In a recent judgment, the Employment Appeal Tribunal held that employer pension contributions should be included in the calculation of a week's pay for the purposes of the Employment Rights Act 1996 (ERA).
The decision is significant, as it increases the potential value of "a week's pay" in the calculation of certain awards under the ERA.
It will have a particular effect on remedies where the value of a week's pay is not subject to a statutory cap (such as with certain unfair dismissal basic awards, and with protective awards for a failure to inform and consult under TUPE).
The change will be significant for employees who are members of a defined benefit pension scheme, where employer contributions average 21%.
Ms Drossou worked for the University of Sunderland, first as a Lecturer, and then as a Senior Lecturer. She was also a Programme Leader of International Management and Human Resources Management, before this role was handed to someone else in January 2013.
As a result of losing this role, Ms Drossou's relationship with the new Programme Leader (who also became Ms Drossou's line manager) was strained, and ended up deteriorating to the point where they each brought a grievance against the other.
Following an investigation, it was found that Ms Drossou was responsible for the breakdown of relations. She asked for mediation and redeployment somewhere else in the Faculty, but these suggestions were refused.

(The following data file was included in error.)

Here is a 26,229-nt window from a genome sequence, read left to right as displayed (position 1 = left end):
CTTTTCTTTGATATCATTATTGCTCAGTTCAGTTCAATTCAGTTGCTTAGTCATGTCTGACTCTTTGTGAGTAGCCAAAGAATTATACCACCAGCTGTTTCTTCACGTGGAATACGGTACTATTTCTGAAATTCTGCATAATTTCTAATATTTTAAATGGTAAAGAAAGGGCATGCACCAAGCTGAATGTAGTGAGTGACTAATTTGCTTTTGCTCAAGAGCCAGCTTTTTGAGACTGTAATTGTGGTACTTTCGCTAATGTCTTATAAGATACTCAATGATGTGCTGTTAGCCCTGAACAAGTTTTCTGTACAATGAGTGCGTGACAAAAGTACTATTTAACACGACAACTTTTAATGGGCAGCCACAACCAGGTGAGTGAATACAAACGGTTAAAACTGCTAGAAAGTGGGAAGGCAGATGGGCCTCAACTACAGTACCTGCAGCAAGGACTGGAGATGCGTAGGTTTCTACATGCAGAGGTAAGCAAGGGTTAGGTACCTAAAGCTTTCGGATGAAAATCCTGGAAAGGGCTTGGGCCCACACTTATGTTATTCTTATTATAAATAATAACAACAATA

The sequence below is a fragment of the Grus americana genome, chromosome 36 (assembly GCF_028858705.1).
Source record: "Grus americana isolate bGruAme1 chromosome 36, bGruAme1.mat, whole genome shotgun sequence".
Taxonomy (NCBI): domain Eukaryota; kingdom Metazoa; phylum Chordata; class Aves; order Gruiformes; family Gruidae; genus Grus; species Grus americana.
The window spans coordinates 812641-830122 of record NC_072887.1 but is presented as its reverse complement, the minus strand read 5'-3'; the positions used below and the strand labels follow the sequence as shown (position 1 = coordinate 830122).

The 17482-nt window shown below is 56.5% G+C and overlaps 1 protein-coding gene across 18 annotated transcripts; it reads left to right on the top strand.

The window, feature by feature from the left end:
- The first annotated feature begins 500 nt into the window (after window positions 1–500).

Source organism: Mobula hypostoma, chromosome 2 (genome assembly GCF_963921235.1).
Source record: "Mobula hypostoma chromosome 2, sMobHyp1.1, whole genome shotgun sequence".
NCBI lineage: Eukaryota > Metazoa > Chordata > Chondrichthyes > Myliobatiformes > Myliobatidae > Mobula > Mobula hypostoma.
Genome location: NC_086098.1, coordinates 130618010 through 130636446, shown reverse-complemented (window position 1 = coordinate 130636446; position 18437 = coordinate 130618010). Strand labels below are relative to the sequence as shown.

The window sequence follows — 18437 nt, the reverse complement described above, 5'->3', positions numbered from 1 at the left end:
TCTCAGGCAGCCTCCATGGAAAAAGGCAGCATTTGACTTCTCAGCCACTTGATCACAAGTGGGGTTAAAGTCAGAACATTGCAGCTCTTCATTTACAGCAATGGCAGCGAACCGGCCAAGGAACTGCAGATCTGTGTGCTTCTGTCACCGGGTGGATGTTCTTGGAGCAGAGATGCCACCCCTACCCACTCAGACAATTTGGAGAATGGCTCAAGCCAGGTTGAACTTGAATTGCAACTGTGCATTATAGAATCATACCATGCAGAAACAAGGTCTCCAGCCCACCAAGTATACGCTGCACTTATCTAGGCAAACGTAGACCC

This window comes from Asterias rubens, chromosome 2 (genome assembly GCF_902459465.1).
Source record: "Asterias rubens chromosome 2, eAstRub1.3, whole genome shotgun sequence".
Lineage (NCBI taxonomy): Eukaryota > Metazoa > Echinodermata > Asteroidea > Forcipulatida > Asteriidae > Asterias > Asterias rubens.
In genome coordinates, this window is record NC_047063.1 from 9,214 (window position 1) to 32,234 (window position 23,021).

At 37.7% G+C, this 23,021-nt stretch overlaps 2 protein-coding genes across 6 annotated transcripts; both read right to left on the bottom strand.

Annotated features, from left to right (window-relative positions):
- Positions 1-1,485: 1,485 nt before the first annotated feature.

In October 2014, Ms Drossou was dismissed. She appealed this decision, but her appeal was also dismissed.
Ms Drossou took her case to the Tribunal and was found to have been unfairly dismissed. An order was therefore made for her re-instatement. However, the University chose not to comply with this order, so the Tribunal made an order for compensation instead.
In calculating the compensatory award, the Tribunal took into account the pension contributions paid to Mrs Drossou's pension scheme by the University when working out the value of a week's pay. The University appealed this point as employer pension contributions are not usually included in the calculation of a week's pay on the basis that they are not received directly by the employee but are instead paid into the employee's pension fund.
The Appeal Tribunal held that the Tribunal's decision that employer pension contributions should be included in the calculation of a week's pay was correct, on the basis that "a week's pay" is the amount which is "payable by the employer under the contract of employment", which is not limited to what is payable directly to the employee.
The Appeal Tribunal also looked at the definition of "remuneration" in the ERA, deciding that it means "a reward in return for services" and that pension contributions are no less a reward for services than basic pay.
Employers now need to take account of the value of employer pension contributions when calculating any sum due to employees which is based on "a week's pay" under the ERA.